The source of the mammalian neural tube is the ectoderm layer in the embryo. During the first few months of pregnancy which is called the embryonic period, part of the ectoderm becomes a neural plate. Then, this plate is folded, raised, and connected in the midline, which becomes the neural tube [109, 110]. The mentioned procedure is mediated by several signaling molecules and transcription elements [111, 112]. There is strong evidence that diabetes during pregnancy causes abnormalities in the development of the nervous system, including the neural tube, which itself can cause neural tube defects (NTD) [113, 114]. Neural tube formation during the embryogenesis period is tightly regulated by several cellular mechanisms such as proliferation, migration, differentiation, and apoptosis of neural progenitor cells. Previous studies have shown that pregnancy-related hyperglycemia can disrupt cell migration and proliferation, as well as induce programmed cell death during embryogenesis. Studies have revealed that any changes in the mentioned processes can cause NTDs [95, 115].

Spina bifida, which is one of the common NTD, results from failure of neural tube fusion in the spinal area. This abnormality is a common congenital defect that occurs in infants of diabetic mothers [116]. The exact mechanism underlying the teratogenic effects of diabetes during pregnancy is not entirely understood, but it is suggested that the incidence and intensity of congenital malformations in infants born to diabetic mothers are correlated with the degree of maternal metabolic control [37].

Diabetes during pregnancy causes biological changes in the mother that can affect the development of the fetal nervous system. These biological changes can affect nervous system development and neurological abnormalities in the fetus by affecting neurotransmitters, synaptic membranes, and the expression of growth factors that are involved in nervous system development. Studies have shown that increased oxidative stress plays an important role in fetal development and indirectly can cause some of the nervous system developmental disorders that occur in fetuses from diabetic mothers [22]. Free radicals can also alter the biological activity of proteins and peptides, increase neuronal death, and cause DNA damage [37, 117, 118]. Experimental research showed that maternal hyperglycemia can lead to a significant decrease in the volume of gray and white matter, and also can reduce the number of neurons in the gray matter of the CNS in this offspring [119].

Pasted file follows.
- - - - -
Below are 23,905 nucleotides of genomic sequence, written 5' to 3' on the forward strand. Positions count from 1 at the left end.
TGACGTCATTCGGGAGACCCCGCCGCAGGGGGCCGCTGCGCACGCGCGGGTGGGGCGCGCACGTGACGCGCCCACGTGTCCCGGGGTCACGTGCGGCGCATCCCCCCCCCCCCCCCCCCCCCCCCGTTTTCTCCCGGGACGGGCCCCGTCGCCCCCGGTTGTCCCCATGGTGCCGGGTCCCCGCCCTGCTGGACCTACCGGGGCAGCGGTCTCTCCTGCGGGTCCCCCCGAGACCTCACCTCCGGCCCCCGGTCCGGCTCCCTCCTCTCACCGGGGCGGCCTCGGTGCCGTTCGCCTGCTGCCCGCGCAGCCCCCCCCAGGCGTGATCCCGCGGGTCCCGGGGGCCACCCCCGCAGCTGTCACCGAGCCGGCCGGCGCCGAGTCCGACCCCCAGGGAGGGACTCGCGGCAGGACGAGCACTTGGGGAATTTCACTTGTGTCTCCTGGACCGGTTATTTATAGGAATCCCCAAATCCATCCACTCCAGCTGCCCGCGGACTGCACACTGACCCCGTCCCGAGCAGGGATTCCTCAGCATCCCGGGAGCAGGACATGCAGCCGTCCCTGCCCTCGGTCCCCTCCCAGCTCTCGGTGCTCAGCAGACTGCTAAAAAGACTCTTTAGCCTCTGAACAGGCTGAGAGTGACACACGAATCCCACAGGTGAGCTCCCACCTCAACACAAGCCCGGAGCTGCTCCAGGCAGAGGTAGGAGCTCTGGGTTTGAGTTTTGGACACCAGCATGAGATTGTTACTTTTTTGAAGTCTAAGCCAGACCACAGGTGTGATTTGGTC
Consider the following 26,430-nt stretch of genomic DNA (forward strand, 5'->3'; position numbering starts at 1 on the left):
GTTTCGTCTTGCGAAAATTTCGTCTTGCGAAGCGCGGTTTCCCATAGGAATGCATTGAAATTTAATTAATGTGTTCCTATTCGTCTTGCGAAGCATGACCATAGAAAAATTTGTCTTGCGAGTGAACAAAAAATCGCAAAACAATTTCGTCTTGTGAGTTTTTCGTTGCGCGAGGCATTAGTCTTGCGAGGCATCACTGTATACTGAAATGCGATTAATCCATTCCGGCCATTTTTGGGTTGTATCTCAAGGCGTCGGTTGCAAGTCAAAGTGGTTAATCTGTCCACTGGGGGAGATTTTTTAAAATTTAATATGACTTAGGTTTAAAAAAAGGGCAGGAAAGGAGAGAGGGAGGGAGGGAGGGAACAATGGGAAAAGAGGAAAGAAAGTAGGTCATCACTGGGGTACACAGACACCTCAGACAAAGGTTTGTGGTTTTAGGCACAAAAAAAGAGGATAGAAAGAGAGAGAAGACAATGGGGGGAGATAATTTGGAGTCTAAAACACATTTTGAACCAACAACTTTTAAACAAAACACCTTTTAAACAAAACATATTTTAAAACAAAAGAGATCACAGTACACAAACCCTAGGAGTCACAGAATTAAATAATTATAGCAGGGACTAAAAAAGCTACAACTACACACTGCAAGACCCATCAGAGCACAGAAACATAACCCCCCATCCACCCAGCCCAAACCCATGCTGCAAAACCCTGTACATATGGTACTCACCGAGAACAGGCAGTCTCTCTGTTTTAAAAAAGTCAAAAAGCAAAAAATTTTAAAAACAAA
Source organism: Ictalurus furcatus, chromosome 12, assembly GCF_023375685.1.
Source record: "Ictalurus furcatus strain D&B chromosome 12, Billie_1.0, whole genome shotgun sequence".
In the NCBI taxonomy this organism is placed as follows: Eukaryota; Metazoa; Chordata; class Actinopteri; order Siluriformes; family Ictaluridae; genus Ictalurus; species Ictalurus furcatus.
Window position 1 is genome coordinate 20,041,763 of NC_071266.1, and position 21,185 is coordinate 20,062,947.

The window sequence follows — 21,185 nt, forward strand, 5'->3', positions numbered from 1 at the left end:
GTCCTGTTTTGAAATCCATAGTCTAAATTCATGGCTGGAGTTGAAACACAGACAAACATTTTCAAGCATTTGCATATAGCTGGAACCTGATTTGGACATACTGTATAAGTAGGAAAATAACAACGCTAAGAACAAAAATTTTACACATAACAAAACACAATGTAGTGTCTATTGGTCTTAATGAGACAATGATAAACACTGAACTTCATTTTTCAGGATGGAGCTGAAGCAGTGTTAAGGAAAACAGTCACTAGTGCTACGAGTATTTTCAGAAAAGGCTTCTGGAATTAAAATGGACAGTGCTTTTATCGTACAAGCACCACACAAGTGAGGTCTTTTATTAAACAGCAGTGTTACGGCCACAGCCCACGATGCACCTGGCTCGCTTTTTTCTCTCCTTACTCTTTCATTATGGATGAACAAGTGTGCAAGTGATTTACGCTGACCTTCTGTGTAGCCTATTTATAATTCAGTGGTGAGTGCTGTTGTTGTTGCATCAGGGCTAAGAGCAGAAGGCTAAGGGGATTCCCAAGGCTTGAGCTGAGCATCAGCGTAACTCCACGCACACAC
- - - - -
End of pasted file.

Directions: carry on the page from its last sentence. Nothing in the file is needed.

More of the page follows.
Evaluations of cognitive functioning and the behavior of the children born to diabetic mothers provide the chance to functionally assess the CNS development. Hence, behavioral and cognitive assessments in neonates of diabetic mothers can shed light on the effects of maternal diabetes on CNS development [64, 65, 72, 73].

Animal models of diabetes during pregnancy indicate a decrease in the numerical density of neurons in some parts of the fetal central nervous system, particularly in the brain, hippocampus, and cerebellum, due to diabetes during pregnancy, which may be followed by decreased memory and learning ability, and memory defects and information retrieval [37, 58, 80, 120]. Studies by Khaksar on gestational diabetes have shown that gestational diabetes can affect the infant CNS and reduce the number of cells and the thickness of the white and gray matter of the infant cerebrum, cerebellum and spinal cord [119]. Earlier research on the neurologic development in infants of diabetic mothers illustrated fundamental CNS deficits even when there were no structural abnormalities. These alterations were markedly less serious when maternal diabetes was controlled and treated, but some alterations in cognitive function may continue all over childhood [37].

The study by Hami et al. showed that diabetes during pregnancy in infants born to diabetic mothers can lead to a significant decrease in cerebellar volume, the thickness of cerebellar cortical layers, and also decreases in the numerical densities of cerebellar Purkinje and granular cells. They suggested that this event may delay the normal development of the cerebellum and may be a cause of the motor, behavioral, structural, and cognitive disorders seen in the offspring of diabetic mothers [120].